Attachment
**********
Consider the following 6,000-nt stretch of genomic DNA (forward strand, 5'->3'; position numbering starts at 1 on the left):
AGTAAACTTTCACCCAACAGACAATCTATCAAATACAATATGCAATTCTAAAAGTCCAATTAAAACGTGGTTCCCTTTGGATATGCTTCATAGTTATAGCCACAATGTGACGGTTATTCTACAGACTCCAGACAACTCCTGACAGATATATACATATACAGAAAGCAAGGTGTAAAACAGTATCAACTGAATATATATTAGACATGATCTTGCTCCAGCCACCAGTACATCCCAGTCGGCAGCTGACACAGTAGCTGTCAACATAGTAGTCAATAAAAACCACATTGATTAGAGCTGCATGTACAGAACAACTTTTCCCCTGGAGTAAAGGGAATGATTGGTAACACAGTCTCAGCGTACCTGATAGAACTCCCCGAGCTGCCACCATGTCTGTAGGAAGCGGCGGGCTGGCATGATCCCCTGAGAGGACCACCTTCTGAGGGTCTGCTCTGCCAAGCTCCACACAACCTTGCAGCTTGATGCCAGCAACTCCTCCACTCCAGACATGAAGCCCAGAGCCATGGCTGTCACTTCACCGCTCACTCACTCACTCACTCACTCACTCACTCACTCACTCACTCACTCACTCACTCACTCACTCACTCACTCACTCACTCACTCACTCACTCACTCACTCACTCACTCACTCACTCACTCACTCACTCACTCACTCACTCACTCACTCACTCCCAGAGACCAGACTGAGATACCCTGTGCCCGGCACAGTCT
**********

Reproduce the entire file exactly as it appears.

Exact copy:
Consider the following 6,000-nt stretch of genomic DNA (forward strand, 5'->3'; position numbering starts at 1 on the left):
AGTAAACTTTCACCCAACAGACAATCTATCAAATACAATATGCAATTCTAAAAGTCCAATTAAAACGTGGTTCCCTTTGGATATGCTTCATAGTTATAGCCACAATGTGACGGTTATTCTACAGACTCCAGACAACTCCTGACAGATATATACATATACAGAAAGCAAGGTGTAAAACAGTATCAACTGAATATATATTAGACATGATCTTGCTCCAGCCACCAGTACATCCCAGTCGGCAGCTGACACAGTAGCTGTCAACATAGTAGTCAATAAAAACCACATTGATTAGAGCTGCATGTACAGAACAACTTTTCCCCTGGAGTAAAGGGAATGATTGGTAACACAGTCTCAGCGTACCTGATAGAACTCCCCGAGCTGCCACCATGTCTGTAGGAAGCGGCGGGCTGGCATGATCCCCTGAGAGGACCACCTTCTGAGGGTCTGCTCTGCCAAGCTCCACACAACCTTGCAGCTTGATGCCAGCAACTCCTCCACTCCAGACATGAAGCCCAGAGCCATGGCTGTCACTTCACCGCTCACTCACTCACTCACTCACTCACTCACTCACTCACTCACTCACTCACTCACTCACTCACTCACTCACTCACTCACTCACTCACTCACTCACTCACTCACTCACTCACTCACTCACTCACTCACTCACTCACTCACTCACTCACTCACTCCCAGAGACCAGACTGAGATACCCTGTGCCCGGCACAGTCT